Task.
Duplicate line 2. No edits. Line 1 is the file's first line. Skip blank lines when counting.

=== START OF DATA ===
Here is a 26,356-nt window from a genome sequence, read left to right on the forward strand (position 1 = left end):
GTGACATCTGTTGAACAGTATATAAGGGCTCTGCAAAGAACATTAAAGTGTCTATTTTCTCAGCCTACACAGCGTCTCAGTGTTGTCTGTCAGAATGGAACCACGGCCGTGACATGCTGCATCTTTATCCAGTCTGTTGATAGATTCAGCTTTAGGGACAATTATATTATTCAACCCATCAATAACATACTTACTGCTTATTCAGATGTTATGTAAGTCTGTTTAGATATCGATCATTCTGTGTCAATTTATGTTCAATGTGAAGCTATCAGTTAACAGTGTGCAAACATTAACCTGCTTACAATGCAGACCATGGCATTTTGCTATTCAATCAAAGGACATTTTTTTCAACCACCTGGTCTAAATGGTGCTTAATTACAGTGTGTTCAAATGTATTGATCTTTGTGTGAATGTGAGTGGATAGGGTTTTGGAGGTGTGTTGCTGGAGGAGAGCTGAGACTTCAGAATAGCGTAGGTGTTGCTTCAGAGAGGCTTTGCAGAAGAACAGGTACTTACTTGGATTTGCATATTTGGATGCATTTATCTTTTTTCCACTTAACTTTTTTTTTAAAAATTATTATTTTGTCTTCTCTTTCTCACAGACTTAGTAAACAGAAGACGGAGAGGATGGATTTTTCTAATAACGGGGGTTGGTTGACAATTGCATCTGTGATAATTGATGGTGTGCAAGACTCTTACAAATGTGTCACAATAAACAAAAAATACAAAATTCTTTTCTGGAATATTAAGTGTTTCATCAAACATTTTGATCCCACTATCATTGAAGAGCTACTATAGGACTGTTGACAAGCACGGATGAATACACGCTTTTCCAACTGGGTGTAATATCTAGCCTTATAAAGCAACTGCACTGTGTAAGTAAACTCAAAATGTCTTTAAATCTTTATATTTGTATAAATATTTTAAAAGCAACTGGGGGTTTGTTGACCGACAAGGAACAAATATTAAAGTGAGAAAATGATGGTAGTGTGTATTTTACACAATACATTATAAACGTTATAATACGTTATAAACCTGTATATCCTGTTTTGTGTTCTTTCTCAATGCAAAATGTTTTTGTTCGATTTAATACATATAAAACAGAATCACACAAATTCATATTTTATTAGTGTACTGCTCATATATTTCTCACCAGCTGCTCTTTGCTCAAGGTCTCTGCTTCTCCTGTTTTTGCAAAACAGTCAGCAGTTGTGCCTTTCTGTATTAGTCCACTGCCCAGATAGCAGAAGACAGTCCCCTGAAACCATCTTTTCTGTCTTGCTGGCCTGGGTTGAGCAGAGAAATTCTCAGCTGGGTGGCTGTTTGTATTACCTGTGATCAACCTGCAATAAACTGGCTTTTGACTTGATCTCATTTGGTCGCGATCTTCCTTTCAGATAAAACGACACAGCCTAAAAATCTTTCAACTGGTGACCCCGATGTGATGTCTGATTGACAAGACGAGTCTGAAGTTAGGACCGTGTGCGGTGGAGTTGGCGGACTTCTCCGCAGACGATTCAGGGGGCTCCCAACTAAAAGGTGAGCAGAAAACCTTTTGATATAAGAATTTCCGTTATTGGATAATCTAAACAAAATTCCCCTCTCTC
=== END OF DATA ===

GTGACATCTGTTGAACAGTATATAAGGGCTCTGCAAAGAACATTAAAGTGTCTATTTTCTCAGCCTACACAGCGTCTCAGTGTTGTCTGTCAGAATGGAACCACGGCCGTGACATGCTGCATCTTTATCCAGTCTGTTGATAGATTCAGCTTTAGGGACAATTATATTATTCAACCCATCAATAACATACTTACTGCTTATTCAGATGTTATGTAAGTCTGTTTAGATATCGATCATTCTGTGTCAATTTATGTTCAATGTGAAGCTATCAGTTAACAGTGTGCAAACATTAACCTGCTTACAATGCAGACCATGGCATTTTGCTATTCAATCAAAGGACATTTTTTTCAACCACCTGGTCTAAATGGTGCTTAATTACAGTGTGTTCAAATGTATTGATCTTTGTGTGAATGTGAGTGGATAGGGTTTTGGAGGTGTGTTGCTGGAGGAGAGCTGAGACTTCAGAATAGCGTAGGTGTTGCTTCAGAGAGGCTTTGCAGAAGAACAGGTACTTACTTGGATTTGCATATTTGGATGCATTTATCTTTTTTCCACTTAACTTTTTTTTTAAAAATTATTATTTTGTCTTCTCTTTCTCACAGACTTAGTAAACAGAAGACGGAGAGGATGGATTTTTCTAATAACGGGGGTTGGTTGACAATTGCATCTGTGATAATTGATGGTGTGCAAGACTCTTACAAATGTGTCACAATAAACAAAAAATACAAAATTCTTTTCTGGAATATTAAGTGTTTCATCAAACATTTTGATCCCACTATCATTGAAGAGCTACTATAGGACTGTTGACAAGCACGGATGAATACACGCTTTTCCAACTGGGTGTAATATCTAGCCTTATAAAGCAACTGCACTGTGTAAGTAAACTCAAAATGTCTTTAAATCTTTATATTTGTATAAATATTTTAAAAGCAACTGGGGGTTTGTTGACCGACAAGGAACAAATATTAAAGTGAGAAAATGATGGTAGTGTGTATTTTACACAATACATTATAAACGTTATAATACGTTATAAACCTGTATATCCTGTTTTGTGTTCTTTCTCAATGCAAAATGTTTTTGTTCGATTTAATACATATAAAACAGAATCACACAAATTCATATTTTATTAGTGTACTGCTCATATATTTCTCACCAGCTGCTCTTTGCTCAAGGTCTCTGCTTCTCCTGTTTTTGCAAAACAGTCAGCAGTTGTGCCTTTCTGTATTAGTCCACTGCCCAGATAGCAGAAGACAGTCCCCTGAAACCATCTTTTCTGTCTTGCTGGCCTGGGTTGAGCAGAGAAATTCTCAGCTGGGTGGCTGTTTGTATTACCTGTGATCAACCTGCAATAAACTGGCTTTTGACTTGATCTCATTTGGTCGCGATCTTCCTTTCAGATAAAACGACACAGCCTAAAAATCTTTCAACTGGTGACCCCGATGTGATGTCTGATTGACAAGACGAGTCTGAAGTTAGGACCGTGTGCGGTGGAGTTGGCGGACTTCTCCGCAGACGATTCAGGGGGCTCCCAACTAAAAGGTGAGCAGAAAACCTTTTGATATAAGAATTTCCGTTATTGGATAATCTAAACAAAATTCCCCTCTCTC